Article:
by | Aug 14, 2020

Pickerel Lake, MI

I think I am becoming a better listener during this pandemic period.  At least I have become a better listener with birds.  I notice the sounds of birds more than ever before when I’m in the woods with my dog.  I sometimes even take the time to tell the birds, “You sound great this morning.”  I have always admired birds and their ability to fly, but this is the first time I have appreciated their sounds so much.  I’m hoping my appreciation for bird sounds will carry over to human sounds, since listening is obviously a big part of my job.  In evaluating my listening skills as a psychologist, I might be better at detecting emotions that keeping track of details.  With birds, there really aren’t any details for me to keep track of since I don’t know what they are saying.

However, I do get a sense that they are saying something to each other, if not to me.  My sense is that the small birds have the most to say.  When I come across a hawk, it seems mostly silent.  I saw a hawk the other day and it felt like some kind of omen, not that I know enough about omens to be any more specific.  After encountering the silent hawk, I recalled one of my favorite Zen proverbs: Whenever you speak, always make sure it is an improvement upon silence.  I realize this probably isn’t everyone’s favorite Zen proverb, since a lot of people like processing their thoughts out loud and aren’t really concerned with improving silence.  I also realize that most people probably don’t have favorite Zen proverbs.

I didn’t happen to come from a family of Zen proverb fans—or a family of particularly good listeners.  My dad was a chronic lecturer, which taught me to tune him out and be a fake listener.  I am mindful never to do any fake listening as a therapist, because I don’t think people should have to pay for the experience of feeling psychologically alone.  At least I want to give my clients the same respect and attention that I give to the birds in the woods.  From my experience, problems with listening are often rooted in problems with interest.  Bad listeners tend to care too much about themselves and too little about the other person who is talking.  Being a good listener takes humility.  You can’t be a good listener if you’re busting at the seams with self-importance—because you’ll naturally feel that other people should be listening to you.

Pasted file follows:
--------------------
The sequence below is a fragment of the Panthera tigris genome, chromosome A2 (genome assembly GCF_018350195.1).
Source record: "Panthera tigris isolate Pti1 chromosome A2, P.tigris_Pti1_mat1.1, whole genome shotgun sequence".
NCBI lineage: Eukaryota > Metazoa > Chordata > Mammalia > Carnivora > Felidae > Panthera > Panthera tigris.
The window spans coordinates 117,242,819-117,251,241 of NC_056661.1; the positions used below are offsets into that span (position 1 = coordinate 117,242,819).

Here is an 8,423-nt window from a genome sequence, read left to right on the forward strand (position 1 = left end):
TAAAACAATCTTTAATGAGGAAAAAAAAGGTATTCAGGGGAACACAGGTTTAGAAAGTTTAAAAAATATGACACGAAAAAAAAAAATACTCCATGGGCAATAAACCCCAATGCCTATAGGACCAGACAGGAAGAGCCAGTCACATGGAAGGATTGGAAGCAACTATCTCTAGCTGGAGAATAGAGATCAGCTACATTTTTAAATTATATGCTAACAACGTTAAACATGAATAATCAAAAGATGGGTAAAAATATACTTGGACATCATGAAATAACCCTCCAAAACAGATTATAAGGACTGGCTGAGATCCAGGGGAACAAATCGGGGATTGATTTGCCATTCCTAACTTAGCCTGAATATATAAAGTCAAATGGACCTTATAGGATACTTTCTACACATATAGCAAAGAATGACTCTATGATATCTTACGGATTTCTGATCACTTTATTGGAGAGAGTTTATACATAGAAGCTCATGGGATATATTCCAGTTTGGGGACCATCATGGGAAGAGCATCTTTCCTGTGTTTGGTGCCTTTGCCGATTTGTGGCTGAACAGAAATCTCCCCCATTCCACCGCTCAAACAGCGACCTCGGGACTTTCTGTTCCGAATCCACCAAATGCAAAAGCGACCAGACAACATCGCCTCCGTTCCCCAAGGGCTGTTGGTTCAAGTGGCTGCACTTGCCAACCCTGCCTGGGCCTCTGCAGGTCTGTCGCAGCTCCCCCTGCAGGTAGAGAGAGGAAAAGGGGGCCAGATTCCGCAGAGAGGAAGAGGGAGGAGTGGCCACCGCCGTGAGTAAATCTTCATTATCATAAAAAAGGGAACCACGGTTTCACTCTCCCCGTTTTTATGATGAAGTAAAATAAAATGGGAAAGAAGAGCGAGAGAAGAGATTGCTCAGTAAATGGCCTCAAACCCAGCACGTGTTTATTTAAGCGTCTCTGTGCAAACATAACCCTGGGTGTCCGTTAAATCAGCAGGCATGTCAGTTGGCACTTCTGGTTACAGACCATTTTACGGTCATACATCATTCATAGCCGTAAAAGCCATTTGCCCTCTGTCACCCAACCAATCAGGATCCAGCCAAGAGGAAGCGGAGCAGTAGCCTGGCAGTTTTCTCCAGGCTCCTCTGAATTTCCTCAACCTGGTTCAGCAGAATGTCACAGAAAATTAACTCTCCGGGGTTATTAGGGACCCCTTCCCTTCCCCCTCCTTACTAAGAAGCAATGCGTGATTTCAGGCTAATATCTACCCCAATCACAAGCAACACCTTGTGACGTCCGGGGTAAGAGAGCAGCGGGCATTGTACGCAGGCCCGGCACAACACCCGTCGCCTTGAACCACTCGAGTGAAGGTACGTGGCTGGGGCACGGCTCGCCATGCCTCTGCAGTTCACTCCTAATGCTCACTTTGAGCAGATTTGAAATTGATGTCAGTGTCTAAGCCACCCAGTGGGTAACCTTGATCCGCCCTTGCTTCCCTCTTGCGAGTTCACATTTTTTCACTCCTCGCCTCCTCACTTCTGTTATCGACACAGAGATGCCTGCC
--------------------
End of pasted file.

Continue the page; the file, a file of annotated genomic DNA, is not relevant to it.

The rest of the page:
If you suspect you’re busting at the seams with self-importance, you might want to consider working in Palliative Care since people who are dying aren’t going to be impressed with what you’ve accomplished or how important you supposedly are.  They’ll only be impressed with how present you are.  Listening is about making yourself present and available.  It is about appreciating humanity by appreciating what it’s like to be in one person’s shoes. I have made a career of trying to appreciate what it’s like to be in the shoes of other people. Although I have worked with a diverse group of clients, I have found their stories to be more similar than different. When listening deeply, I feel like I sometimes hear a universal voice that transcends religion, race, gender, and politics. It is a special experience for me when I hear the ancient voice of humanity through my clients.  Sometimes people view listening as something you do for another person. I view it as a chance to cultivate the calmness and curiosity we all need to stay connected and deal with such challenges as a pandemic.


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